Involvement of integrin-linked kinase in carbon tetrachloride-induced hepatic fibrosis in rats.

Authors: Zhang, Y  Ikegami, T  Honda, A  Miyazaki, T  Bouscarel, B  Rojkind, M  Hyodo, I  Matsuzaki, Y 
Citation: Zhang Y, etal., Hepatology. 2006 Sep;44(3):612-22.
Pubmed: (View Article at PubMed) PMID:16941698
DOI: Full-text: DOI:10.1002/hep.21315

Integrin-linked kinase (ILK) is a multidomain focal adhesion protein implicated in signal transduction between integrins and growth factor receptors. Although its expression is upregulated in pulmonary and renal fibrosis, its role in the development of hepatic fibrosis remains to be determined. Therefore, we considered it important to investigate whether ILK is involved in activation of hepatic stellate cells and thus plays a role in the development of hepatic fibrosis. Immunohistochemical analysis of liver sections obtained from rats with CCl4-induced cirrhosis revealed increased expression and colocalization of ILK and alpha-smooth muscle actin in hepatic stellate cells in perisinusoidal areas. In addition, hepatic stellate cells isolated from fibrotic livers expressed high levels of ILK and alpha-smooth muscle actin, and their expression was sustained in culture. In contrast, hepatic stellate cells (HSCs) isolated from normal rat liver did not express ILK, but its expression was increased when the cells were activated in culture. Our studies also showed that ILK is involved in the phosphorylation of ERK 1/2, p38 MAPK, JNK, and PKB and that selective inhibition of ILK expression by siRNA results in a significant decrease in their phosphorylation. These changes were accompanied by significant inhibition of cell spreading and migration without affecting cell proliferation. In conclusion, ILK plays a key role in HSC activation and could be a possible target for antifibrogenic therapy.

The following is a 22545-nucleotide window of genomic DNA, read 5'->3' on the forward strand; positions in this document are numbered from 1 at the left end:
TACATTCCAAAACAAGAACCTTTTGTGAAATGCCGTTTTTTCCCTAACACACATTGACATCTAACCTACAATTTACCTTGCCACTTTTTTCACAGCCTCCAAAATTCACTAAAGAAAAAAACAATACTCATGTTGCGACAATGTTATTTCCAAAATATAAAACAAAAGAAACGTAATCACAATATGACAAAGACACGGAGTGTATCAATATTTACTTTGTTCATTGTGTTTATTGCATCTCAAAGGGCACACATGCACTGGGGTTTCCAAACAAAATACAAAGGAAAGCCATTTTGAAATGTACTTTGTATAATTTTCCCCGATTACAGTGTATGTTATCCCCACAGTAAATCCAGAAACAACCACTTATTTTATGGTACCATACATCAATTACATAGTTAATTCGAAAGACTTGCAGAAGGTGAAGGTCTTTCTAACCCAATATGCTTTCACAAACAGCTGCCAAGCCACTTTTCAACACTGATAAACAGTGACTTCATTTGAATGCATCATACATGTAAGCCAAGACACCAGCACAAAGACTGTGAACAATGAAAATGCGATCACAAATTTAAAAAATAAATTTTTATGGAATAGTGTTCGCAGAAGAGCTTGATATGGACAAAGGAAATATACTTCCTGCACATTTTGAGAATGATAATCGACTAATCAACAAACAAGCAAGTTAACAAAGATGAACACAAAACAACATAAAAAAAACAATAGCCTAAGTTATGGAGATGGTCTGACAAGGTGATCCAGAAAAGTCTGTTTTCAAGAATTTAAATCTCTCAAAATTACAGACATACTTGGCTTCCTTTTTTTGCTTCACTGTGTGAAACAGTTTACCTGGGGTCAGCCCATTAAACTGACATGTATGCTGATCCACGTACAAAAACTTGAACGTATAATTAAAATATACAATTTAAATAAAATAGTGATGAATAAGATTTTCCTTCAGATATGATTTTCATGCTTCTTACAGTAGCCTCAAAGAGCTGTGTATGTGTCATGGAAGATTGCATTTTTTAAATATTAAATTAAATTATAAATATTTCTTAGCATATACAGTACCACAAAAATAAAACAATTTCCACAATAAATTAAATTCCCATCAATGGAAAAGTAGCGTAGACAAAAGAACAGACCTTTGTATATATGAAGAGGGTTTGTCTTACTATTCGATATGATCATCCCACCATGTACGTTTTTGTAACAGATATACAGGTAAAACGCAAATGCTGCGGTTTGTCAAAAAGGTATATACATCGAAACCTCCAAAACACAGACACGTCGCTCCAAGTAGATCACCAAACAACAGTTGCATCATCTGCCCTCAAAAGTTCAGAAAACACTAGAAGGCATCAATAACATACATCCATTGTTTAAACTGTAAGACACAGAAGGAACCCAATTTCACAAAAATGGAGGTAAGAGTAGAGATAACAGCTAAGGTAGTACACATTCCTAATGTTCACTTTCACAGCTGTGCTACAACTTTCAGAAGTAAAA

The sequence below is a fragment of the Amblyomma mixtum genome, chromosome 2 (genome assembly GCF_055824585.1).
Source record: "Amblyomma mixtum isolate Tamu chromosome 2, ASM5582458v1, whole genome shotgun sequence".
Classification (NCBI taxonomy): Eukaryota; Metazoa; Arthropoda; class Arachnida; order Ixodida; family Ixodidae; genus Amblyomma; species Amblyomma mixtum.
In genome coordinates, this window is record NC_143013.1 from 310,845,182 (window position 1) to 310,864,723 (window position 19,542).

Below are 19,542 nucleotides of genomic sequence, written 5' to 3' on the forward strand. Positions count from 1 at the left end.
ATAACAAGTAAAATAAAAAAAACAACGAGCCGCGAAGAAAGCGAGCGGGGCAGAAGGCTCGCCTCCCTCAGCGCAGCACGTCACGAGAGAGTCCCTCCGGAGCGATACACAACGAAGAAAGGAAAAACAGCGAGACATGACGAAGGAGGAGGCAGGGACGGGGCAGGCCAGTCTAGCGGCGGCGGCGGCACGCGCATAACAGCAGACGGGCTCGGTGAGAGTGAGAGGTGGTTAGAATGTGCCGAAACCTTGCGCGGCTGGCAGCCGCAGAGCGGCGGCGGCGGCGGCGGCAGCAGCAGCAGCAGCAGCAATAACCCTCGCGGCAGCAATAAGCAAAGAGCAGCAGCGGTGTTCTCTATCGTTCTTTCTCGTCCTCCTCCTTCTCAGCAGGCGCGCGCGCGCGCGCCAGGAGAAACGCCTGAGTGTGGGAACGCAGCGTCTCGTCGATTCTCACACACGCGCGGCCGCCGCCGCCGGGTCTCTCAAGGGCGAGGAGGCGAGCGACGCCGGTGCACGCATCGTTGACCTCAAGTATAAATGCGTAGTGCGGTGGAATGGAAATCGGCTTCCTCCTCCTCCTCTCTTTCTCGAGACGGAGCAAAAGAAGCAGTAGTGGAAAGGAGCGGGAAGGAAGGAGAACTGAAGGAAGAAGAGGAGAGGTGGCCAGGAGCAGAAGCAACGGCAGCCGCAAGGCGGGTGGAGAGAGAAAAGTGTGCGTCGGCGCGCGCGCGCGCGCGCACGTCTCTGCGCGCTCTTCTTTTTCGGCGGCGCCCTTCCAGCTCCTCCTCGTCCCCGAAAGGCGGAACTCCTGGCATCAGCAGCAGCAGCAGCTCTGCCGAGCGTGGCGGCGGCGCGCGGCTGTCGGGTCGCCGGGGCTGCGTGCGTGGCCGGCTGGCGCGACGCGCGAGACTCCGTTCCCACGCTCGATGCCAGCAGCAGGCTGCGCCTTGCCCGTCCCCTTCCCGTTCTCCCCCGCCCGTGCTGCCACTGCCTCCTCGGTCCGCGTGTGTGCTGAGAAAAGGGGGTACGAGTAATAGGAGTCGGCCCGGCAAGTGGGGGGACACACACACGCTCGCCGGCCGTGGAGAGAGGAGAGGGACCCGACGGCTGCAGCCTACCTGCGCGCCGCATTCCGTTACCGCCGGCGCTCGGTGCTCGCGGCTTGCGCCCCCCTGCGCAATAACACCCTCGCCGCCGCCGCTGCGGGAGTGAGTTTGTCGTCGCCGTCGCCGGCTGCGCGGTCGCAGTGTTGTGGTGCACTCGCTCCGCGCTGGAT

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CRRD Object Information
CRRD ID: 2302063
Created: 2008-11-17
Species: All species
Last Modified: 2008-11-17
Status: ACTIVE



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RGD is funded by grant HL64541 from the National Heart, Lung, and Blood Institute on behalf of the NIH.